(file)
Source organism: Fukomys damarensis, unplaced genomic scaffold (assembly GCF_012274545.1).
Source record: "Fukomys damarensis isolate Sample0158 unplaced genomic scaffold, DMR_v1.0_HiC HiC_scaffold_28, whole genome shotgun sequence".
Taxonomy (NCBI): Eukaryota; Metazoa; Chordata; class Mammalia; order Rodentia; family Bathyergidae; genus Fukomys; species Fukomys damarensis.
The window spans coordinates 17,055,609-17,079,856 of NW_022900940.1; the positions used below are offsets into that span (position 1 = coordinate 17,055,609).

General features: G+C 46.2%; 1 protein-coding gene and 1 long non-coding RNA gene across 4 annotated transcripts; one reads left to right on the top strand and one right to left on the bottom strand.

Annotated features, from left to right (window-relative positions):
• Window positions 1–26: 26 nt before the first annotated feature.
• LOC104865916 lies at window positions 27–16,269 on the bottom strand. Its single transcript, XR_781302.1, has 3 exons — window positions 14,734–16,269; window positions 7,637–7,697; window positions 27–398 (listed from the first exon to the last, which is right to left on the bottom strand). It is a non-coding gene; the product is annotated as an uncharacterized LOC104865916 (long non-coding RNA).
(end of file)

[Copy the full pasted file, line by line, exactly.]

Source organism: Fukomys damarensis, unplaced genomic scaffold (assembly GCF_012274545.1).
Source record: "Fukomys damarensis isolate Sample0158 unplaced genomic scaffold, DMR_v1.0_HiC HiC_scaffold_28, whole genome shotgun sequence".
Taxonomy (NCBI): Eukaryota; Metazoa; Chordata; class Mammalia; order Rodentia; family Bathyergidae; genus Fukomys; species Fukomys damarensis.
The window spans coordinates 17,055,609-17,079,856 of NW_022900940.1; the positions used below are offsets into that span (position 1 = coordinate 17,055,609).

General features: G+C 46.2%; 1 protein-coding gene and 1 long non-coding RNA gene across 4 annotated transcripts; one reads left to right on the top strand and one right to left on the bottom strand.

Annotated features, from left to right (window-relative positions):
• Window positions 1–26: 26 nt before the first annotated feature.
• LOC104865916 lies at window positions 27–16,269 on the bottom strand. Its single transcript, XR_781302.1, has 3 exons — window positions 14,734–16,269; window positions 7,637–7,697; window positions 27–398 (listed from the first exon to the last, which is right to left on the bottom strand). It is a non-coding gene; the product is annotated as an uncharacterized LOC104865916 (long non-coding RNA).